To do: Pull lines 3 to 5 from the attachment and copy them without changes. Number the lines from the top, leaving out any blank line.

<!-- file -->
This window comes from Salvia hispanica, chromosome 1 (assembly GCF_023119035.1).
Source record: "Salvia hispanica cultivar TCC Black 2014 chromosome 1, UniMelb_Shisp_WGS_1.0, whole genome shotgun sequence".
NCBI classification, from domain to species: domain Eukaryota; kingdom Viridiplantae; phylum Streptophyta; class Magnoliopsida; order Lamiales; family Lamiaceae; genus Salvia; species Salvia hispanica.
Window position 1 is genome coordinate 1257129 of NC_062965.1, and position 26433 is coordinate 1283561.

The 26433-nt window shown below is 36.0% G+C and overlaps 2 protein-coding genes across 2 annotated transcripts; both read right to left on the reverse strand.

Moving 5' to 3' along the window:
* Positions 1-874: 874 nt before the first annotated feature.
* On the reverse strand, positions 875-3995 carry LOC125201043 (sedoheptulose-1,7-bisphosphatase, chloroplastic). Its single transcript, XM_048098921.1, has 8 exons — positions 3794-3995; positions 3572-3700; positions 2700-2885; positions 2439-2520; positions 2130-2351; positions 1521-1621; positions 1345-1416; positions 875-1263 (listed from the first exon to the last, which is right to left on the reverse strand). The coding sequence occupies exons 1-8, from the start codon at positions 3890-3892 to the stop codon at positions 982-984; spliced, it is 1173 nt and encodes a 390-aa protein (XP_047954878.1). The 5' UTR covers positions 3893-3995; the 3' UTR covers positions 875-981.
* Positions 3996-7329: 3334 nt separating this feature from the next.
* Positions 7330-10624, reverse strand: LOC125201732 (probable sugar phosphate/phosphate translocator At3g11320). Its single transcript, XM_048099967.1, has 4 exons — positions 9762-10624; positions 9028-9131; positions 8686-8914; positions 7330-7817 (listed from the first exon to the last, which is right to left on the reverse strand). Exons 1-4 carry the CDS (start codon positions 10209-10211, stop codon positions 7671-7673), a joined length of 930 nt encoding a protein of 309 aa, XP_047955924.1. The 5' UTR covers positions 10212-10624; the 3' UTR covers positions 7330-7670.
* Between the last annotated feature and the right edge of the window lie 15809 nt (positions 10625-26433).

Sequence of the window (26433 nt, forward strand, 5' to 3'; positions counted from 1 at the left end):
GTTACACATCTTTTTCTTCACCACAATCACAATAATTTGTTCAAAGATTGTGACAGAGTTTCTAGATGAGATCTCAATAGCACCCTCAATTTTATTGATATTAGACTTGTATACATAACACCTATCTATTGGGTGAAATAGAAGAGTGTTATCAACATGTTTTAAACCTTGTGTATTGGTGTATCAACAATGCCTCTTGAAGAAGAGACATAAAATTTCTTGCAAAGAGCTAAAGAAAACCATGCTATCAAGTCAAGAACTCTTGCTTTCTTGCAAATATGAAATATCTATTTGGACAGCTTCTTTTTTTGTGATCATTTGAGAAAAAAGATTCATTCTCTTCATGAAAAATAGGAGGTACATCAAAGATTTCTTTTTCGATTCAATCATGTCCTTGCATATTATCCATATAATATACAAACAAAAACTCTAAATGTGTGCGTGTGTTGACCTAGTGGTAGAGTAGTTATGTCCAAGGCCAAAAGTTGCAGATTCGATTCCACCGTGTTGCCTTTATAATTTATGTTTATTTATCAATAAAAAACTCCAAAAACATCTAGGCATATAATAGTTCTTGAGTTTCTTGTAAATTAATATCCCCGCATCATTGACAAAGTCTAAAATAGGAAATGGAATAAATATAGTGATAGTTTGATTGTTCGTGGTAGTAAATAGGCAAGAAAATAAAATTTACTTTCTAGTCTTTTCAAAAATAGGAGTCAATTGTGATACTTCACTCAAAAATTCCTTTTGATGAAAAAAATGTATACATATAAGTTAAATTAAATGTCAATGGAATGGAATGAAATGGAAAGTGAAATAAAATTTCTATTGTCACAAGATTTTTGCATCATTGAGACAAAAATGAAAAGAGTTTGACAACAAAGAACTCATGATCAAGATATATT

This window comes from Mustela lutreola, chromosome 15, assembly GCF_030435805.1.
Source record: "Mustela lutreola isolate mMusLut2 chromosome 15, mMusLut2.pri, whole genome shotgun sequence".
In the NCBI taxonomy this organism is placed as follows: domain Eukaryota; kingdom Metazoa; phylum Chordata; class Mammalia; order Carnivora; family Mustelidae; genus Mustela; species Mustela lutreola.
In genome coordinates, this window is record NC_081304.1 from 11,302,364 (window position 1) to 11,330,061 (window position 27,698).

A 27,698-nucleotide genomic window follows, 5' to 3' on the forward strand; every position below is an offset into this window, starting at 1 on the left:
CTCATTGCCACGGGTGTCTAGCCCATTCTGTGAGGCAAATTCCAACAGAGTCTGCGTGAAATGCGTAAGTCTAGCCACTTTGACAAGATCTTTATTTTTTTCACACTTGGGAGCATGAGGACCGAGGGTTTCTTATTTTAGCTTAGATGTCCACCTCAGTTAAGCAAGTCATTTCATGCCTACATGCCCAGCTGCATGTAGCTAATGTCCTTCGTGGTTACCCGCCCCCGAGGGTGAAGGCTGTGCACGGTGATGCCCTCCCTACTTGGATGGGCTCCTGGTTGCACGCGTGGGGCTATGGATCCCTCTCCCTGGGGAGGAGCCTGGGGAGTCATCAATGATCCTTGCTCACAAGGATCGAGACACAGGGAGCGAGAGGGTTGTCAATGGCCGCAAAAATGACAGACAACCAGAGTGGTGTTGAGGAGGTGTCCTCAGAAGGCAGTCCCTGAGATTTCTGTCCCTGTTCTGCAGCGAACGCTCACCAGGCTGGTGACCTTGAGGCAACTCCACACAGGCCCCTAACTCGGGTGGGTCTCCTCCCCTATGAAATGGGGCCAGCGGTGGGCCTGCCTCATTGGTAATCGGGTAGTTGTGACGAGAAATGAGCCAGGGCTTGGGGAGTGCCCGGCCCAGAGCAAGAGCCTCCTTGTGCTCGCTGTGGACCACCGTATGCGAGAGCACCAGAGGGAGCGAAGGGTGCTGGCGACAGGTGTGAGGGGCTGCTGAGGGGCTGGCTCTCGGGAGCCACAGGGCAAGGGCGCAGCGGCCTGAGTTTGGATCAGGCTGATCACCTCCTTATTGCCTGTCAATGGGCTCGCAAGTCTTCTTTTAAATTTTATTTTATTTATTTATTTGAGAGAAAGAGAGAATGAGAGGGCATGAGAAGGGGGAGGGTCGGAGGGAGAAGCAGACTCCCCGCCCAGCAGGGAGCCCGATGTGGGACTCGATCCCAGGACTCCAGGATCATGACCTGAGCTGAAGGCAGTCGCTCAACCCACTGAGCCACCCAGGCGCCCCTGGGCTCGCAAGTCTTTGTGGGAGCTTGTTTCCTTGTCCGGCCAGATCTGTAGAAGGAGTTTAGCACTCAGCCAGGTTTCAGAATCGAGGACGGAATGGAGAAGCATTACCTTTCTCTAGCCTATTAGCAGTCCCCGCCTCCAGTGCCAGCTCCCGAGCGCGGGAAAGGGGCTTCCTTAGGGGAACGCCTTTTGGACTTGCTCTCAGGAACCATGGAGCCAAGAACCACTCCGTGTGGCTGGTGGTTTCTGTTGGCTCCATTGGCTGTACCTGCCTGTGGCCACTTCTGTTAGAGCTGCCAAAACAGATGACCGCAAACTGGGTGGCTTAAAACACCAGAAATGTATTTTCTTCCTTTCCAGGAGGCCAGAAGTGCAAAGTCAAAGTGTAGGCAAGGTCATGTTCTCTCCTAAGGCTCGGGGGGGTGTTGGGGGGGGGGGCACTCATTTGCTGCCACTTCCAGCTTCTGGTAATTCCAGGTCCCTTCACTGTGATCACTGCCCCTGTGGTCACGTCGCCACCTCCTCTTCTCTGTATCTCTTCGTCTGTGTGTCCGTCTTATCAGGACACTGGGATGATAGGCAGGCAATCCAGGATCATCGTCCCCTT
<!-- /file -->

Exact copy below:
NCBI classification, from domain to species: domain Eukaryota; kingdom Viridiplantae; phylum Streptophyta; class Magnoliopsida; order Lamiales; family Lamiaceae; genus Salvia; species Salvia hispanica.
Window position 1 is genome coordinate 1257129 of NC_062965.1, and position 26433 is coordinate 1283561.

The 26433-nt window shown below is 36.0% G+C and overlaps 2 protein-coding genes across 2 annotated transcripts; both read right to left on the reverse strand.